“It seems the class has forgotten about the school’s no cell phone policy,” Mr. Reynolds said. “Since I’m nice, I’ll give you ten seconds to turn them off and put them away. Ten…”

Everyone around me erupted with laughter. I looked at Andy. He shrugged. Out of the corner of my eye, I could have sworn I saw people pointing at me. It was probably my imagination, though.


“Bahaha, Cavan!” shrieked a girl in the second row. Okay, not my imagination.


Andy leaned forward and peered at the cell phone screen of the girl sitting in front of him. “Uh, Cavan?” he said.


“You’re gonna wanna see this.” He sat back in his seat.

Mr. Reynolds started counting louder.  “Five… four…”

The guy sitting in front of me turned around and showed me his phone.

I screamed like I used to scream when faced with a pool drain. On the phone was the horror of all horrors—a YouTube video of last night.

My mom had recorded Andy and me banging pots and pans with my sister. She even got the part when I screamed, “Be gone, alien terrorists!” I was mortified. Why did she put it on YouTube?! Did she want me to have dildos in my locker for the rest of my life?

“Class!” Mr. Reynolds shouted over the hysteria. “I already said ‘one’. That means the cell phones get put in the backpacks right now, or I start taking them up.”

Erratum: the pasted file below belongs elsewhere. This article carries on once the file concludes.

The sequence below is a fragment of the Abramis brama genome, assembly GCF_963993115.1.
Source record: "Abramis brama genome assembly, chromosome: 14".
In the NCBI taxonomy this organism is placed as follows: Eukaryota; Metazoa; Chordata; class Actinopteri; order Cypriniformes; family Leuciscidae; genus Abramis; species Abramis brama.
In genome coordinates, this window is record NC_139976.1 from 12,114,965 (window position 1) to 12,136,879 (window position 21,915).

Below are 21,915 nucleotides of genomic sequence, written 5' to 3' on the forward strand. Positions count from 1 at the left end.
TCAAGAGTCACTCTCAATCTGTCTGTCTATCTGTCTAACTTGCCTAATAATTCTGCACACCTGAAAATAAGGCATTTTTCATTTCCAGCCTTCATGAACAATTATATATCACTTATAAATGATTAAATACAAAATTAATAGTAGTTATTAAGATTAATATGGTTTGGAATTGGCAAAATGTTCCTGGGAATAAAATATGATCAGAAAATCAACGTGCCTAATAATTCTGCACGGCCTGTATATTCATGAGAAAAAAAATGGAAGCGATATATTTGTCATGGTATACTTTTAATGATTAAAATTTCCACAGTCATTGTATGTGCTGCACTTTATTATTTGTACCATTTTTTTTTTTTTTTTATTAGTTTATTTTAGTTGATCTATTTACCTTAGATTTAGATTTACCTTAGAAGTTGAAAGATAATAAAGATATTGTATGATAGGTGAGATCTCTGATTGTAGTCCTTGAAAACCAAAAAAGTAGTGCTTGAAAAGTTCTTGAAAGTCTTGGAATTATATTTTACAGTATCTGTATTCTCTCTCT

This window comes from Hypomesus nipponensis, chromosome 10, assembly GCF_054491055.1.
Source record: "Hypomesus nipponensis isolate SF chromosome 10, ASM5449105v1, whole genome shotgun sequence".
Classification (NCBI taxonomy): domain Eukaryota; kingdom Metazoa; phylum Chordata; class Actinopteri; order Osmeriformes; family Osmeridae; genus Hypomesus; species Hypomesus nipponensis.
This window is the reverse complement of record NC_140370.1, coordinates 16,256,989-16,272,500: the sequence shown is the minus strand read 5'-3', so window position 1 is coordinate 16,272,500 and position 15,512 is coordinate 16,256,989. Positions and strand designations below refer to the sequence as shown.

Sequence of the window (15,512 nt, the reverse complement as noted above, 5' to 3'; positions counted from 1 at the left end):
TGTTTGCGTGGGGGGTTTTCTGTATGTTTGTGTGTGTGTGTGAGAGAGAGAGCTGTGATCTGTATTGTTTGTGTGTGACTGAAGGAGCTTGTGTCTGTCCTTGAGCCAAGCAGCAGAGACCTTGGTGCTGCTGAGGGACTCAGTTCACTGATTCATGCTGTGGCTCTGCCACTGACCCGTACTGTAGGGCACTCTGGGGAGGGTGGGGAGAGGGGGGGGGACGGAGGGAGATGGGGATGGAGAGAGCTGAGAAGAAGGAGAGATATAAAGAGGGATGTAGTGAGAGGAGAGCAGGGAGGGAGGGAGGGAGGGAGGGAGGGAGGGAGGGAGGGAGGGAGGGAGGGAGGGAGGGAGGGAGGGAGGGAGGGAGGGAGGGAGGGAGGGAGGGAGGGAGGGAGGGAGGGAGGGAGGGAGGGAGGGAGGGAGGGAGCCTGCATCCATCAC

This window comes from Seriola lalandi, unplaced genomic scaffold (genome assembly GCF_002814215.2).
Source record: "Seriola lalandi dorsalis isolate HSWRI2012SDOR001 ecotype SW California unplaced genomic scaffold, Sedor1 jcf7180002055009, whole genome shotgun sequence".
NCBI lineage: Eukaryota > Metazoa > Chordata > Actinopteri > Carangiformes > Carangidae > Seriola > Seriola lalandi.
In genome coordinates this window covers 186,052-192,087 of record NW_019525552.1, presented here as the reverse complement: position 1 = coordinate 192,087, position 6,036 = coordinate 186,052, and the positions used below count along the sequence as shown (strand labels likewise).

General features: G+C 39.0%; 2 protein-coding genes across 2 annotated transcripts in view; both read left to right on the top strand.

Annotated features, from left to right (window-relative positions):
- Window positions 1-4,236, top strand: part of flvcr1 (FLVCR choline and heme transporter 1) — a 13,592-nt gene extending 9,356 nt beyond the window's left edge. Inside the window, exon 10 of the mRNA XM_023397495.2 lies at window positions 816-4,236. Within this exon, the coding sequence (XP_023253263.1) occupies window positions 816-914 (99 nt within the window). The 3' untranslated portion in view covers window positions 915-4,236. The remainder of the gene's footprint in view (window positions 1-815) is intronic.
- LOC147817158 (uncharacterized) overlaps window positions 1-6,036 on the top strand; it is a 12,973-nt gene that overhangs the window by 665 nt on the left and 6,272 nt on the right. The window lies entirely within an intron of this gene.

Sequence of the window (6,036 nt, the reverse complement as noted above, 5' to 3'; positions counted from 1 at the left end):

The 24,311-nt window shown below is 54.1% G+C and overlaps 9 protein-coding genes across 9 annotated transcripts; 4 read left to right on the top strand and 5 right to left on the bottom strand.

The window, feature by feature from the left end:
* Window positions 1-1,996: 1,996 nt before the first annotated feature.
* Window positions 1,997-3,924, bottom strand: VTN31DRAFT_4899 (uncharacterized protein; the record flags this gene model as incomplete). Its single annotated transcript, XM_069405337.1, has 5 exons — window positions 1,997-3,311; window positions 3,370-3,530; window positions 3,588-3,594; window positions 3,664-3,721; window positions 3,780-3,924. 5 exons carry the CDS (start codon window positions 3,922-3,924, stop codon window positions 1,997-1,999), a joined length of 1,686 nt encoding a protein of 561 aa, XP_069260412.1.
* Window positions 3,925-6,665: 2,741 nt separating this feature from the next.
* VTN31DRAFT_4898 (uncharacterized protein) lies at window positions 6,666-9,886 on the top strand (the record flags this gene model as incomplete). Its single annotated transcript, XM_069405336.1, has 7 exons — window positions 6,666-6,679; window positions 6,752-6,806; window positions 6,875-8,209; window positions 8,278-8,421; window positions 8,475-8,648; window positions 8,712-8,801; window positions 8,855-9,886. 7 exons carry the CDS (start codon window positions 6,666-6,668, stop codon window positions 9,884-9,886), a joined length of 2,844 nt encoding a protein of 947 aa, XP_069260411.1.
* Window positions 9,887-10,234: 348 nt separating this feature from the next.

People scrambled to stuff them in their pockets. The girl sitting in front of Andy turned around to face Andy. “So like, what are you doing in that video?” she asked him in a condescending tone.

“Banging pots and pans,” he said coolly, smirking.

She scoffed. “Why?”

“To protect a little girl from aliens,” he stated, unfazed.

The girl scoffed yet again. “So, you were just banging things for no reason.”

“I told you. It was for protection.”

“From aliens?” she continued in her snobby voice.

“I’ll tell you what,” he said, “Next time you need protection, I’ll come over to your house and we can bang all you want.” He beamed in victory.

“You’re disgusting!” She turned around, visibly appalled.

“And you’re a bitch,” he said, crossing his arms.

“Mr. Summers,” Mr. Reynolds bellowed, “I believe you know the way to the principal’s office.” He opened the door.

“Sure thing, Mr. Rey.” Andy stood up, put his hand to his brow, and saluted Mr. Reynolds before strutting out of the classroom.

After class let out, I tried to walk to sixth period with my eyes glued to the floor. I didn’t want to be assaulted by anyone else who’d seen the video. Since I couldn’t see where I was walking, of course I had to literally bump into Shelby. Stupid irony. Was that even irony? Coincidence? Or just me overanalyzing stuff like a girl? Probably the last one.

I looked up slightly to find Shelby’s two perky, perfect boobs staring me in the face. Quick! I thought to myself. Look at her face! Her face!

Hesitantly, I glanced up and locked eyes with her.

“Just when you thought you couldn’t get enough of me accidentally hitting you,” I said. God, what a stupid joke.

She laughed. She laughed? She laughed!

“Where are you headed?” she asked, her big purply eyes gleaming.

“S-s-sixth period,” I stuttered.

“Well yeah, I figured,” she said.

Way to go, Idiot, I thought. Everyone’s going to sixth period.

“What class are you going to?” I asked, carefully articulating every word.

“Oh, I have pre-cal now,” she replied.

I know, I thought and almost said out loud, but thankfully didn’t. What came out of my mouth next surprised me. “Want me to walk you?”

She nodded with a smile. I couldn’t help grinning.